Michel Hazanavicius‘ much-anticipated The Artist, which just finished showing in the Grand Lumiere, is a winning “success,” and at the same time a half-and-halfer — a film that delivers beautifully but also leaves you wanting in certain ways. It’s a black-and-white silent drama with dashes of humor (i.e., I wouldn’t call it a dramedy) that’s first and foremost a tribute to the lore and sheen of 1920s Hollywood. And that much is fine.

If you’re any kind of film buff it’ll work for you and then some, but I’m not so sure about the under-45 set. Monochrome plus no dialogue are obviously stoppers for the majority of filmgoers out there. Let’s face it — The Artist would have seemed like a quaint exercise if it had been made 35 or 40 years ago by Peter Bogdanovich.

My basic impression is that The Artist is a very well-done curio — an experiment in reviving a bygone era and mood by way of silent-film expression. Is it a full-bodied motion picture with its own voice and voltage — a film that stands on its own? Not quite. But it’s a highly diverting, sometimes stirring thing to sit through, and the overall HE verdict is a thumbs-up.

The Artist has been very carefully assembled, but chops-wise it’s not strictly a revisiting of silent-film era language. It visually plays like a kind of ersatz silent film — technically correct in some respects but with a 2011 sensibility in other ways. It has a jaunty, sometimes jokey tone in the beginning, and then it gradually shifts into drama and then melodrama. But it tries hard and does enough things right that the overall residue is one of satisfaction and “a job well done.”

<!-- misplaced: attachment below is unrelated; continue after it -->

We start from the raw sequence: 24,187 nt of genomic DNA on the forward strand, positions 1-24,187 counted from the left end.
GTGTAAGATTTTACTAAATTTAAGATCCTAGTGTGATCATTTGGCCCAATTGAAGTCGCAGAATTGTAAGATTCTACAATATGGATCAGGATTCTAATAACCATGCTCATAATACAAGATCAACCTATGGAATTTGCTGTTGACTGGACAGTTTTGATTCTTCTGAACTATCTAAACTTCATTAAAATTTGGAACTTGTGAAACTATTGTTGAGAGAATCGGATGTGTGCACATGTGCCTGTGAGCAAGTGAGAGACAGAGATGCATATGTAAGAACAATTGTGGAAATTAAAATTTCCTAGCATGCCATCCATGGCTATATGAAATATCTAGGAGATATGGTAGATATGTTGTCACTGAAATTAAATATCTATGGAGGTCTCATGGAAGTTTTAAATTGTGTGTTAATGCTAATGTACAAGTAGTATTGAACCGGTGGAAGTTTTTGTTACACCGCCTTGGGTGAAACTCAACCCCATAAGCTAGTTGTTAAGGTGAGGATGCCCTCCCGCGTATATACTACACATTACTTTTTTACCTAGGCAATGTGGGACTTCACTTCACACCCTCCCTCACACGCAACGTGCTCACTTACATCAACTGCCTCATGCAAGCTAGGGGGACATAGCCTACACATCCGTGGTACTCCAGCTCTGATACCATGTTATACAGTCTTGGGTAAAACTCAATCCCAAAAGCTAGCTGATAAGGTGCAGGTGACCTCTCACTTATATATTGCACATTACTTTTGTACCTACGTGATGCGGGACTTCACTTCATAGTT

Shot in Los Angeles, the story of this French-financed production recalls the plots of Singin’ In The Rain and A Star Is Born with a little Sunset Boulevard thrown in.

It takes place in Hollywood between 1927 and 1931 and focuses on George Valentin (Jean Dujardin) a Douglas Fairbanks-y silent film star who stubbornly refuses to adapt to the advent of motion-picture sound, and Peppy Miller (Berenice Bejoa), a Janet Gaynor-like or young Joan Crawford-y actress whose career takes off with sound.

Hazanavicius uses an entire passage of Bernard Herrmann‘s Vertigo score in the final act, when Valentin is at his lowest ebb.

It’s interesting that Dujardin strongly resembles Fredric March, star of King Vidor‘s A Star Is Born (1937). It’s doubly interesting that Dujardin apparenty gained weight for the role, as his appearance today (i.e., in the press conference inside the Palais) is definitely slimmer.

John Goodman plays a studio chief, James Cromwell plays Valentin’s chauffeur, and Penelope Ann Miller plays Valentin’s unsatisfied wife.

From the Wiki page: “Director Michel Hazanavicius had been fantasizing about making a silent film for many years, both because many filmmakers he admires emerged in the silent era, and because of the image-driven nature of the technique.

“According to Hazanavicius his wish to make a silent film was at first not taken seriously, but after the financial success of his spy-film pastiches OSS 117: Cairo, Nest of Spies and OSS 117: Lost in Rio, producers started to express interest.

“The forming of the film’s narrative started with Hazanavicius’ desire to work again with actors Jean Dujardin and Bereenice Bejo, who had starred in the OSS 177 films. Hazanavicius choose the form of the melodrama, partially because he though many of the films from the silent era which have aged best are melodramas.

“Filming took place during seven weeks on location in Hollywood. Throughout the shoot Hazanavicius played music from classic Hollywood films while the actors performed.”